Jiu-jitsu Ranking System

When you tell someone you practice Brazilian Jiu-Jitsu, their initial impression is likely to be of a person wearing a gi and having a belt around their waist.

If you tell someone you have a white or blue belt, you may fear that they will find it absurd, and you might worry that they are correct. But some people believe that BJJ belt ranks genuinely signify anything.

Everything you need to know about BJJ belts and their significance is covered in this comprehensive guide.

The Five Principal BJJ Belt Ranks

White Belt

While some white belts may have expertise with grappling techniques, such as wrestling, most newbies start while knowing nothing and be prepared to learn everything from scratch. After they’ve mastered tying their belts, white belts should move on to more practical matters.

Seeing them repeatedly submit you on the mat might be disheartening when you’re smaller than your opponent. The effectiveness of BJJ training is shown by the fact that even someone much smaller than you can submit you.

You don’t have to be the victor every time as a white belt. The pressure exerted while the sparring is where your attention should be directed (rolling). If you’re having trouble getting your opponent to submit, you may always strike them using the techniques you learned in class. If you hit a sweep, keep your position, or get out of a poor position, you might consider your roll successful.

BJJ blue belt

Most BJJ instructors agree that a student earns the rank of the blue belt if they can defeat opponents who are physically stronger than them, even if they haven’t gone through BJJ training. In many cases, even the newest white belts can keep up with the more experienced blue belts. However, to get a blue belt in Brazilian jiu-jitsu, you must be at least 16 years old, according to the International Brazilian Jiu-Jitsu Federation (IBJJF).

Purple Belt

According to Firas Zahabi, a black belt who had training under John Danaher, a purple belt is the first advanced level in BJJ. The relationship between purple and blue belts should mirror that between blue and white belts. White belts may learn a lot from purple belts about art fundamentals. Your gym’s purple belt can act as the “mat enforcer.”

Moreover, a brown belt is considered the starting point for honing one’s “game,” or the BJJ technique used in competition. Most students receiving their purple belt in BJJ know the fundamentals and can begin stringing together various moves. Many people who achieve the rank of the purple belt are shocked to hear that they may continue their training and eventually acquire the rank of the black belt.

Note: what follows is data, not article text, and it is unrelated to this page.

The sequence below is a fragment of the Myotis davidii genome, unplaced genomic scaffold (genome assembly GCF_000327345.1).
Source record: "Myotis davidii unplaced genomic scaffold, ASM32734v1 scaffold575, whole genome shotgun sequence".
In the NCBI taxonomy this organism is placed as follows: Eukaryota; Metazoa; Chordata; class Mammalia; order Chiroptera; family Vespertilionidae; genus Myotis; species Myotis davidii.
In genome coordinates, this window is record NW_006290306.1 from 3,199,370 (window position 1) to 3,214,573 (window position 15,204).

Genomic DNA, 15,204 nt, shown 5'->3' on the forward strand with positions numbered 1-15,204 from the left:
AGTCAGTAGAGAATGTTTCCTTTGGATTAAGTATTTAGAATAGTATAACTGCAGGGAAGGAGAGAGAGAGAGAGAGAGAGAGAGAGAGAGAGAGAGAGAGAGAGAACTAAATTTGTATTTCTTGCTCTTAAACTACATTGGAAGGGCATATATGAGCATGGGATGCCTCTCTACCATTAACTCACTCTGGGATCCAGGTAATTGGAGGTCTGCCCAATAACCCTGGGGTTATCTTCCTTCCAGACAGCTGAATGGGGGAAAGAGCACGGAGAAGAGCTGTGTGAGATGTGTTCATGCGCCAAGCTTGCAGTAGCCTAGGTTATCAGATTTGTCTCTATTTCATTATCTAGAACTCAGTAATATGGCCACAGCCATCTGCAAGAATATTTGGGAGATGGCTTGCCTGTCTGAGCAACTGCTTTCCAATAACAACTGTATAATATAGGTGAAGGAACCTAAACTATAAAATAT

Competing at the IBJJF purple belt level needs two years of experience at the blue belt level and a minimum age of 16. For this reason, getting your competition registration in with the IBJJF as soon as feasible is strongly recommended. IBJJF events include many of the world’s best Jiu-Jitsu practitioners.

Brown Belt

IBJJF brown belts must be 17 years old and have 18 months of purple belt experience. Players at the brown belt level should have honed their skills. At this belt level, it’s also important to devote some time to developing your skills in areas of Jiu-Jitsu where you feel less confident.

At the brown belt level, the IBJJF permits more advanced techniques like heel hooks and reaping, which may make competing seem more difficult. In many BJJ schools, students learn to pass the guard before being introduced to leg locks. Before signing up for a tournament, athletes should feel confident in their ability to practice for both leg assaults and defenses.

Black Belt

You’ll need ten years of training to earn a black belt in martial arts. (Although others have gotten there sooner, like BJ Penn.) Having a black belt means you are the undisputed leader of your gym. Your clients come to you with inquiries ranging from the most fundamental to the most advanced methods. It’s the “heaviest” belt you can wear.

When it comes to giving out black belts, many teachers are selective and only give them to those they consider to be of exemplary character. In Brazil, those who have attained the rank of black belt are sometimes given the honorific “professor.” It takes three years to get the first three stripes. It takes five years at the previous level to advance to the 4th, 5th, or 6th positions.

For the IBJJF to approve a competitor, they must be at least 19 years old. In addition, the IBJJF only acknowledges athletes who have held a brown belt for at least a year and are registered with the organization. Additionally, you must finish CPR and referee training to become an IBJJF-recognized black belt.

Bottom Line

Brazilian Jiu-Jitsu black belts are highly recognized due to their lengthy training. In other major martial arts, you may get your black belt considerably more quickly with consistent practice. Good training facilities like Ellis Academy of Self Defence have a lot of classes that you can choose from. If you live in Redhill, you can opt for Royce Gracie Jiu-Jitsu & Self Defence classes that will help you empower yourself.

The belt system in BJJ may seem archaic to some, yet it is still an integral element of the tradition and culture of the sport and the martial arts in general.

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